The Oscars nominations have been out for 2 weeks now and I am still upset. Almost everywhere you look, there is some kind of discussion going on around the lack of equality and diversity paired with calls to fix it. This year’s biggest award show in the film industry is no exception.
The Oscars have come under fire for their lack of diversity on numerous occasions, and soon after the 2020 Nominations were released, the Academy Awards made headlines for all the wrong reasons once again. This year’s nominations seem to be part two of the #OscarsSoWhite fiasco in 2015, with nearly all of the nominations being given to white, male-led, male-directed, and male-focused films.
In Best Picture, undoubtedly the most prestigious award of the night, six out of nine of the nominated movies were directed by white males, and with the exception of Marriage Story, were about and led by white males. Little Women, also nominated, was directed by Greta Gerwig, who takes up the only woman-directed spot in the category. The two diverse options in the category are Jojo Rabbit, a Nazi comedy directed by and starring Taika Waititi, and Parasite, a Korean film directed by Bong Joon-Ho.
There is a similar pattern across the other major categories. Here’s a rundown in case you haven’t gotten around to looking up nominations: Best Director? All male. Yes, really. It was a huge relief to read Bong Joon-Ho’s name at the end of this list, making him the only non-white male nominee. The Best Actor and Best Actress categories have a cap of five nominations max, and feature four white people and one token person of color each.
The nominations are so white, cis-gendered, and male-lead this year that every nomination for a marginalized individual or film about one just feels overwhelmingly tokenised. In fact, as if to prove that they know just how bad the nominations were, the Academy made ample effort to appear inclusive. The nominations were announced by John Cho and Issa Rae, following a list of A-list presenters including Lin-Manuel Miranda, Anthony Ramos, Zazie Beetz, Rami Malek, Regina King, and more. While this is of course a great lineup of presenters and a step-up from previous years, it still feels so wrong to have them presenting such non-diverse nominations.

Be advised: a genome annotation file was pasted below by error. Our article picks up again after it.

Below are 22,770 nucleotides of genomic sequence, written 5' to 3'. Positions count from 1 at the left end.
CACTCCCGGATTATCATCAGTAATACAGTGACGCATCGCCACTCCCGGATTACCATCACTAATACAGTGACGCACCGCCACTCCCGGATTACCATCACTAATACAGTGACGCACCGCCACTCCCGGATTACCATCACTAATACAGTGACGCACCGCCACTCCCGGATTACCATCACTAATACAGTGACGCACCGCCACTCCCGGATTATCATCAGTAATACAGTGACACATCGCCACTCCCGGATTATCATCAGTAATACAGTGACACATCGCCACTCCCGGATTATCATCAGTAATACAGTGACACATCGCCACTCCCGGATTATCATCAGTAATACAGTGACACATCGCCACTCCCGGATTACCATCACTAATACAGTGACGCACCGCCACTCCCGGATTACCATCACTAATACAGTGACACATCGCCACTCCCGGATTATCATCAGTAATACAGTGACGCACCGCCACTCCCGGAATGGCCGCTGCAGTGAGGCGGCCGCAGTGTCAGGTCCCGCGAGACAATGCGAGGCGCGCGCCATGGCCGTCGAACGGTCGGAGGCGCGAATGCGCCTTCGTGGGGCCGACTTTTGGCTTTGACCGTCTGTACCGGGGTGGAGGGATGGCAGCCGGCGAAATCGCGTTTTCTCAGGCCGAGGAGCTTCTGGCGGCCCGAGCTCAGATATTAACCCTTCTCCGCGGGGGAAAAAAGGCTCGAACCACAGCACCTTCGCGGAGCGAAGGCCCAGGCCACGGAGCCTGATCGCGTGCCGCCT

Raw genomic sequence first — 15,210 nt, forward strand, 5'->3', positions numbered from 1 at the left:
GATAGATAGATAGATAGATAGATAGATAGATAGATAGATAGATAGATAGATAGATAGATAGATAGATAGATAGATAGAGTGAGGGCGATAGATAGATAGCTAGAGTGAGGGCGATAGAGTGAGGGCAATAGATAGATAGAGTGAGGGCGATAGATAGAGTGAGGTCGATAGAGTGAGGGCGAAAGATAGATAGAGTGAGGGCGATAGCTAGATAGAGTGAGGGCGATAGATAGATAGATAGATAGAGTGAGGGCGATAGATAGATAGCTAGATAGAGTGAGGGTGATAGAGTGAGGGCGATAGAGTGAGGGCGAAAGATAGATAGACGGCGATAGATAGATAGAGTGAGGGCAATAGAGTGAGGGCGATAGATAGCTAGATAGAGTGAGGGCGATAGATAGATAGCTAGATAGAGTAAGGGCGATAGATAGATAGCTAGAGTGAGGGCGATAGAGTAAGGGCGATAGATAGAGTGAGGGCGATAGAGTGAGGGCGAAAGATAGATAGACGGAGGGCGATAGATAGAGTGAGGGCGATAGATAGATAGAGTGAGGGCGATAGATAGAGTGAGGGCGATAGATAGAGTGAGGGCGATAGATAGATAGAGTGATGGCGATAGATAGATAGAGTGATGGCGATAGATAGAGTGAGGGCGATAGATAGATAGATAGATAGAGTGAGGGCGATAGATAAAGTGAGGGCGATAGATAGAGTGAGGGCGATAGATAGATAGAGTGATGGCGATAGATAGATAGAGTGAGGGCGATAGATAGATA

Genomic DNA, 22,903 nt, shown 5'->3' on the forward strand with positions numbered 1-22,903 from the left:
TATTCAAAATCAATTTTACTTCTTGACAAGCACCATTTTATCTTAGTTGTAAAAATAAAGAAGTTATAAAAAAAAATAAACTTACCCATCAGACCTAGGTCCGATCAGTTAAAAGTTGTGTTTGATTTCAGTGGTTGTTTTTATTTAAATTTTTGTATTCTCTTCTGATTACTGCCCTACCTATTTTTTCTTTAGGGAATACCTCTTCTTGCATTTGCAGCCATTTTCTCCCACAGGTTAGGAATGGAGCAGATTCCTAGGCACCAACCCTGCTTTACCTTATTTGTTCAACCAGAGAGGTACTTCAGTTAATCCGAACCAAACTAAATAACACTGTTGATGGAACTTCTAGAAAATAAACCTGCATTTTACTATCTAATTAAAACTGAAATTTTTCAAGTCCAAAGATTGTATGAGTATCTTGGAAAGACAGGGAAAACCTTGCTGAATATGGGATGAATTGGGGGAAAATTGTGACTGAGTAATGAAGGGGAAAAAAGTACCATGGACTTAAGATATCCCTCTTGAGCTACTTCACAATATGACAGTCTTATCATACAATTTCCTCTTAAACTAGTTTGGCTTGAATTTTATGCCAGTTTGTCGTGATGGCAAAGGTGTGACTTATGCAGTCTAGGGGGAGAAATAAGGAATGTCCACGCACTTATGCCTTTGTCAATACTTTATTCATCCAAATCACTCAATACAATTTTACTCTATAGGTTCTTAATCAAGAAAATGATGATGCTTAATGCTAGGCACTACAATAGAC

In a perfect world, having diversity at the Oscars means going beyond nominating non-white or male individuals, but also means seeing films about diverse stories and people represented in the nominations. Films like Us, Harriet, The Farewell, and Dolemite Is My Name were snubbed in the major categories. Social media rightly exploded when Lupita Nyong’o missed out on a nomination for her performance in Us. She showed impressive range in playing two different characters giving us something extra we didn’t really see in some performances nominated for Best Actress. The Farewell tells an artfully crafted story about family dynamics, cultural displacement and explores traditions in Chinese culture that would have made a great addition to the Best Picture list.
In all fairness, the Oscars are trying to make progress. In 2012, 94 percent of the voters (5,700) were white, according to the Los Angeles Times. In the last two years, the Oscars have invited over 1,500 more members into the Academy with voting rights. This opens up the opportunity for more diverse voters to be a part of the voting process. And it is true that diverse directors have recently won major awards. While this is progress, it’s not enough–it’s too slow and not enough. If the Oscars want to maintain ratings, and quite frankly, respect, they need to start producing a show that celebrates stories and people from all walks of life.
Emily Rivero is a junior at Florida International University studying Creative Writing and Film Studies. She is an aspiring screenwriter who subscribes to too many streaming services and wishes Netflix would stop asking if she’s “still watching.”